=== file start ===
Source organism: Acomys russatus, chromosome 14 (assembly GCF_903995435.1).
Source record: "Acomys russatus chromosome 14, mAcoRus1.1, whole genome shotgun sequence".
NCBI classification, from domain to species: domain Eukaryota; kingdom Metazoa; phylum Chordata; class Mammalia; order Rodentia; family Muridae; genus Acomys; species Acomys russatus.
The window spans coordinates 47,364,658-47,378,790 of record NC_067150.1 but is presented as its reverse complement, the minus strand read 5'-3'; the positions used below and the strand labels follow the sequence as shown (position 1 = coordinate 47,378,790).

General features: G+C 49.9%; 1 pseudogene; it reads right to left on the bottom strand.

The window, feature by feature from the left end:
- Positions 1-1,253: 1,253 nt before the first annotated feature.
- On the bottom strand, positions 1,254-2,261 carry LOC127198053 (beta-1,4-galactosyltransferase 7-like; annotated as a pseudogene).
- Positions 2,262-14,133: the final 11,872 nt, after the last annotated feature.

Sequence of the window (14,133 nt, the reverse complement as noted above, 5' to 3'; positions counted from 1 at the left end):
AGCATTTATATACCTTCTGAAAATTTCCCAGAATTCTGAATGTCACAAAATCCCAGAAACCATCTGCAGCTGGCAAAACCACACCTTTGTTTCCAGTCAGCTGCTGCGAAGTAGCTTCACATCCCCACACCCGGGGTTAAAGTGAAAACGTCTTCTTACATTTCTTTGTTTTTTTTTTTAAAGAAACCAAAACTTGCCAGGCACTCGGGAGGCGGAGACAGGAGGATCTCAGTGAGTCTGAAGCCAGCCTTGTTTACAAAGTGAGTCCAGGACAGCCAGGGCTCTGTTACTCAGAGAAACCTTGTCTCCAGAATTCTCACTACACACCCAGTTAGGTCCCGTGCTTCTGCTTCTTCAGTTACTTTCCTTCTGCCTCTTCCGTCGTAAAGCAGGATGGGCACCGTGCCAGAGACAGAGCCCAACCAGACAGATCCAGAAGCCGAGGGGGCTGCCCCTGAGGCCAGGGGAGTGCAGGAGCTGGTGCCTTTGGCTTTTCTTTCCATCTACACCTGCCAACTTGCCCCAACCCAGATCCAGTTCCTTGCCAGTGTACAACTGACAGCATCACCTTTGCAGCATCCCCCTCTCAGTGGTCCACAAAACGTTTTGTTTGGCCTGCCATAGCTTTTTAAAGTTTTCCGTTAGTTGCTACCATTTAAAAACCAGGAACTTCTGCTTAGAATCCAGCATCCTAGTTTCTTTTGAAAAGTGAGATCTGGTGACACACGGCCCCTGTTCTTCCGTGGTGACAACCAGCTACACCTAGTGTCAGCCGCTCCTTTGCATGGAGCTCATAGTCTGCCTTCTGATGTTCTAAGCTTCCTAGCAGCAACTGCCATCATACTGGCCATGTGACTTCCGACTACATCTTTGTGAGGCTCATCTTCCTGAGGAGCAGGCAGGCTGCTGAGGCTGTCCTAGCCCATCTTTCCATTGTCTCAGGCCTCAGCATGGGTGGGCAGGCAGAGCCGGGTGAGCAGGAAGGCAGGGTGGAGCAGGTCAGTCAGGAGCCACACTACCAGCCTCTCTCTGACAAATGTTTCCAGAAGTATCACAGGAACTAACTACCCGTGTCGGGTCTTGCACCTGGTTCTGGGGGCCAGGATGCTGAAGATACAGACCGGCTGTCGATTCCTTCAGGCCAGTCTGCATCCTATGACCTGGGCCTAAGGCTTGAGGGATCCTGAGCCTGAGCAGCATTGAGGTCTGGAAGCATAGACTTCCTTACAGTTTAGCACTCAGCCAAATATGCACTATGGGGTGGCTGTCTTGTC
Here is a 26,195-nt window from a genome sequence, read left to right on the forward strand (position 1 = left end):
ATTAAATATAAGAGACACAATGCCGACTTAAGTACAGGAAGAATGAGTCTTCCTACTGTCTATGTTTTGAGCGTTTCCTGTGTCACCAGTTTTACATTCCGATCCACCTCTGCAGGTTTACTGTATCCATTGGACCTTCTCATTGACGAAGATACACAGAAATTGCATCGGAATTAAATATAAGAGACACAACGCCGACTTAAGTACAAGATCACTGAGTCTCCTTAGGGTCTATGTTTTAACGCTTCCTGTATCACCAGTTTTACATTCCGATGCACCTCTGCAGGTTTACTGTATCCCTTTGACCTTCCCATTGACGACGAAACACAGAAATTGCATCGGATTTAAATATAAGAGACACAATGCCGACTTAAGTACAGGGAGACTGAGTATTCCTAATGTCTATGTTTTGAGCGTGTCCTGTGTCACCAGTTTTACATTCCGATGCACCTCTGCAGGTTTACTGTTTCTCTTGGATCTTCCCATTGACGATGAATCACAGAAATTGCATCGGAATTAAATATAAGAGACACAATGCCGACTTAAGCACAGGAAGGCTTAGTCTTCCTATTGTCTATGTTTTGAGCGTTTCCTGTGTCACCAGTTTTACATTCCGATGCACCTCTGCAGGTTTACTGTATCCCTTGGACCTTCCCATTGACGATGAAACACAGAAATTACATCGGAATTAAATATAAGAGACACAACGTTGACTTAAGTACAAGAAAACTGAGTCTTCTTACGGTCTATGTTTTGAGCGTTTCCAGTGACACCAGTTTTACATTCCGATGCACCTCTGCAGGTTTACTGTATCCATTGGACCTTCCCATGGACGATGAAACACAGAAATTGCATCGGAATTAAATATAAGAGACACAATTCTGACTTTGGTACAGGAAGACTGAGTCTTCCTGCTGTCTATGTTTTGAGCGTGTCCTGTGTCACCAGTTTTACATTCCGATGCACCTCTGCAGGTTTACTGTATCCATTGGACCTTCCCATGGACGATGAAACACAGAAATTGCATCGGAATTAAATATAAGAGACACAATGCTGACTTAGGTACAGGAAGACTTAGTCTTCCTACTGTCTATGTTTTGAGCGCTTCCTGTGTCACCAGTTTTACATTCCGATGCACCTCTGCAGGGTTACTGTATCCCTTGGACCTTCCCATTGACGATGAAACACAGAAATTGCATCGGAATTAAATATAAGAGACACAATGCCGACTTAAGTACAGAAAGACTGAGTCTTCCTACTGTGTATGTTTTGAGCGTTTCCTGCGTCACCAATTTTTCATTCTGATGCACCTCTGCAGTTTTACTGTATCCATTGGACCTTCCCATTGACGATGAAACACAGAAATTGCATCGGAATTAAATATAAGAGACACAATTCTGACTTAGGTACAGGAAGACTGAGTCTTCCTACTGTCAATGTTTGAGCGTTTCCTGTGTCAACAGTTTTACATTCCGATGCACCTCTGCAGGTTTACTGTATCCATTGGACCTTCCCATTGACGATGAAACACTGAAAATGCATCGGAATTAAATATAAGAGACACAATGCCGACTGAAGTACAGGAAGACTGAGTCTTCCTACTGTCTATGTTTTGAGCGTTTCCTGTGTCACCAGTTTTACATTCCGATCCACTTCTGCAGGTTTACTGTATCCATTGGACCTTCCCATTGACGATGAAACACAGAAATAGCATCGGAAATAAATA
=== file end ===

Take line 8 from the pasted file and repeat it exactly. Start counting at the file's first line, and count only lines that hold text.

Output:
- On the bottom strand, positions 1,254-2,261 carry LOC127198053 (beta-1,4-galactosyltransferase 7-like; annotated as a pseudogene).